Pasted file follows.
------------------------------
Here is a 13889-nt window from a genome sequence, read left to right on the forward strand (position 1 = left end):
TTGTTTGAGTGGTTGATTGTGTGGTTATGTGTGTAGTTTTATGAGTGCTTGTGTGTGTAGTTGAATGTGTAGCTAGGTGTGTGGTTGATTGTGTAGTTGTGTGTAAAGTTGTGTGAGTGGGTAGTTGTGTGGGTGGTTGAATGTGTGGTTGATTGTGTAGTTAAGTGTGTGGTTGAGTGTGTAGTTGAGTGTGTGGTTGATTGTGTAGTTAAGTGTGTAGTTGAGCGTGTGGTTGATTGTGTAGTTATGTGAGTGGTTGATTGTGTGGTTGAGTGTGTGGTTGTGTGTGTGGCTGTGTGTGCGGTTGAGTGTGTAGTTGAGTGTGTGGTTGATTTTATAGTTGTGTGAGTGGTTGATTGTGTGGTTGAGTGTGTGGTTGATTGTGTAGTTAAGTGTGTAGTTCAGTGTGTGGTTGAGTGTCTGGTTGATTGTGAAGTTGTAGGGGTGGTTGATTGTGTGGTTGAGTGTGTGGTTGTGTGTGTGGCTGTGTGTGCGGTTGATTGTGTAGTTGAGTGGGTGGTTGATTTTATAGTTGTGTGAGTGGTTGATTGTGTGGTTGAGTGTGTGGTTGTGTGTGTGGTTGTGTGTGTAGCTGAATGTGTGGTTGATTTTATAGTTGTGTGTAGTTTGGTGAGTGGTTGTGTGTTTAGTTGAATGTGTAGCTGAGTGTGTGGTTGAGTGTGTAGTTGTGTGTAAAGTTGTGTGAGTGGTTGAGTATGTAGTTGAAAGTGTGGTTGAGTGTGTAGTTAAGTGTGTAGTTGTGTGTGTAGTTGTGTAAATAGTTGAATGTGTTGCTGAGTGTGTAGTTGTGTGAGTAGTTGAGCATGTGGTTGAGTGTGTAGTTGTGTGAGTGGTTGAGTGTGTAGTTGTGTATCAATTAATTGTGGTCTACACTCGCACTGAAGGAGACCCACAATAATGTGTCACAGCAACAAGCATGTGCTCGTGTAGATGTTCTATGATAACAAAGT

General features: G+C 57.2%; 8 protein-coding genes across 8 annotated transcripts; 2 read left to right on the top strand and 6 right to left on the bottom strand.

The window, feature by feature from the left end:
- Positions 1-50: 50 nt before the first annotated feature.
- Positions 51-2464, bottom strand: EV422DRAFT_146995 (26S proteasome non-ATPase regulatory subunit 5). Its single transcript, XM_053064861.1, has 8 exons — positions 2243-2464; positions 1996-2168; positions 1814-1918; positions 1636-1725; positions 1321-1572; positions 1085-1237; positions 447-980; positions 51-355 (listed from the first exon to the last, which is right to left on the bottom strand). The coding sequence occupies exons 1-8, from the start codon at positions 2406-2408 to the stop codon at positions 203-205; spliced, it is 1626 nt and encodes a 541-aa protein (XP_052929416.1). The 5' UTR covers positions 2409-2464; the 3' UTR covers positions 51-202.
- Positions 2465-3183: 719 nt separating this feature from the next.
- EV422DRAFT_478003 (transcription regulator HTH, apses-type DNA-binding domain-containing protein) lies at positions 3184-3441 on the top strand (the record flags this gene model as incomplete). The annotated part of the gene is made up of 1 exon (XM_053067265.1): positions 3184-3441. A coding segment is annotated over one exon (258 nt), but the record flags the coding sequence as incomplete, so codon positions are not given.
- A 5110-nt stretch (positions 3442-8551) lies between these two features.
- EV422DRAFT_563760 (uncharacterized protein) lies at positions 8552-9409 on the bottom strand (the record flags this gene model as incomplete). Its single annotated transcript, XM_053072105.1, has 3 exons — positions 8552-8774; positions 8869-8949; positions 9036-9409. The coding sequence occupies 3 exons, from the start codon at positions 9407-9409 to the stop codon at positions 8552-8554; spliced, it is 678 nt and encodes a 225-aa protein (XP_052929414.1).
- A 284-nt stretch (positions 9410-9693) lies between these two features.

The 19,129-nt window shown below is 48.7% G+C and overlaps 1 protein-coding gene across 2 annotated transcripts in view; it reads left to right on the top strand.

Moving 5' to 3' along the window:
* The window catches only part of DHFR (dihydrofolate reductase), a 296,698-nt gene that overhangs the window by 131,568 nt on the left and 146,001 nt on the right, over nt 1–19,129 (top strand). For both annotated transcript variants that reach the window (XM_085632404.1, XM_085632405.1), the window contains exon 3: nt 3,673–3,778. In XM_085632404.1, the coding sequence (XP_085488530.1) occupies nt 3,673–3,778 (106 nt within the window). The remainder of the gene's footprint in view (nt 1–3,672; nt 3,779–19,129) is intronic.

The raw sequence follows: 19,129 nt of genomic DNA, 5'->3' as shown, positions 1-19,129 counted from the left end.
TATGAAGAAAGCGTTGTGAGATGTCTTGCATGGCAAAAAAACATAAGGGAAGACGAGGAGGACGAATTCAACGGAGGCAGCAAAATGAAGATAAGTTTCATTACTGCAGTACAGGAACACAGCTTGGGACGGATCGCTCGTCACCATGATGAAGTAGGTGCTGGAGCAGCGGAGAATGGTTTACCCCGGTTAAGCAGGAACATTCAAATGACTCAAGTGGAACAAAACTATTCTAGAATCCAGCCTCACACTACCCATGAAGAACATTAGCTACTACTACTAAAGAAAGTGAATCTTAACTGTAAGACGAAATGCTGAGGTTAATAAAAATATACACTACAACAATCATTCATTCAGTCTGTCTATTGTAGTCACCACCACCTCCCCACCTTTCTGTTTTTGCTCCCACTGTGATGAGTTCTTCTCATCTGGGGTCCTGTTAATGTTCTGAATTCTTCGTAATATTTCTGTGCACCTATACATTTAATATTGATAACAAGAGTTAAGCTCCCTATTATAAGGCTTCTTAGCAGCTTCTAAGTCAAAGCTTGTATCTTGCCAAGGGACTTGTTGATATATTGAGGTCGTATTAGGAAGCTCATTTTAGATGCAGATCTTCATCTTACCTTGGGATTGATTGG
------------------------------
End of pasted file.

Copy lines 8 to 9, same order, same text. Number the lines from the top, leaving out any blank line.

- EV422DRAFT_478003 (transcription regulator HTH, apses-type DNA-binding domain-containing protein) lies at positions 3184-3441 on the top strand (the record flags this gene model as incomplete). The annotated part of the gene is made up of 1 exon (XM_053067265.1): positions 3184-3441. A coding segment is annotated over one exon (258 nt), but the record flags the coding sequence as incomplete, so codon positions are not given.
- A 5110-nt stretch (positions 3442-8551) lies between these two features.